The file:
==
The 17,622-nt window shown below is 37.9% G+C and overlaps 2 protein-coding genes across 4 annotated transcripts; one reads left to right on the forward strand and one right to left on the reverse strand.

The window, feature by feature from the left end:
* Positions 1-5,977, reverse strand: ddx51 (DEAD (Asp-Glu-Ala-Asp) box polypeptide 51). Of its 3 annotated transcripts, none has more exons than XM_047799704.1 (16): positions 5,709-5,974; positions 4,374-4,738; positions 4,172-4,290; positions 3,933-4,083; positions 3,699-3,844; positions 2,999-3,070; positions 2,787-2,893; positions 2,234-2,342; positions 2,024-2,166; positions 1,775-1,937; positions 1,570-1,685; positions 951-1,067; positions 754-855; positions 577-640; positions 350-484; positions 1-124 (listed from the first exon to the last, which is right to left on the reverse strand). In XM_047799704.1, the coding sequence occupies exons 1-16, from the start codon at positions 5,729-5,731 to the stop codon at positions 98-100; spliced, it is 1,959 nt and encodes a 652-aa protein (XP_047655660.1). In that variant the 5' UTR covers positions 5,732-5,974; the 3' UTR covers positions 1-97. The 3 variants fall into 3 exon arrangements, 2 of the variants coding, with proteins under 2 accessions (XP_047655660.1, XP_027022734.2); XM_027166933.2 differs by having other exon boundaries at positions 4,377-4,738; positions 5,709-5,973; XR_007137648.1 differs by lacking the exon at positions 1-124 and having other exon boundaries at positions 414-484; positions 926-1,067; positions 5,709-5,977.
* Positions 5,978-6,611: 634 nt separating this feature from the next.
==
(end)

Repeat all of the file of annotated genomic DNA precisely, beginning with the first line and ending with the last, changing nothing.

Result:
The 17,622-nt window shown below is 37.9% G+C and overlaps 2 protein-coding genes across 4 annotated transcripts; one reads left to right on the forward strand and one right to left on the reverse strand.

The window, feature by feature from the left end:
* Positions 1-5,977, reverse strand: ddx51 (DEAD (Asp-Glu-Ala-Asp) box polypeptide 51). Of its 3 annotated transcripts, none has more exons than XM_047799704.1 (16): positions 5,709-5,974; positions 4,374-4,738; positions 4,172-4,290; positions 3,933-4,083; positions 3,699-3,844; positions 2,999-3,070; positions 2,787-2,893; positions 2,234-2,342; positions 2,024-2,166; positions 1,775-1,937; positions 1,570-1,685; positions 951-1,067; positions 754-855; positions 577-640; positions 350-484; positions 1-124 (listed from the first exon to the last, which is right to left on the reverse strand). In XM_047799704.1, the coding sequence occupies exons 1-16, from the start codon at positions 5,729-5,731 to the stop codon at positions 98-100; spliced, it is 1,959 nt and encodes a 652-aa protein (XP_047655660.1). In that variant the 5' UTR covers positions 5,732-5,974; the 3' UTR covers positions 1-97. The 3 variants fall into 3 exon arrangements, 2 of the variants coding, with proteins under 2 accessions (XP_047655660.1, XP_027022734.2); XM_027166933.2 differs by having other exon boundaries at positions 4,377-4,738; positions 5,709-5,973; XR_007137648.1 differs by lacking the exon at positions 1-124 and having other exon boundaries at positions 414-484; positions 926-1,067; positions 5,709-5,977.
* Positions 5,978-6,611: 634 nt separating this feature from the next.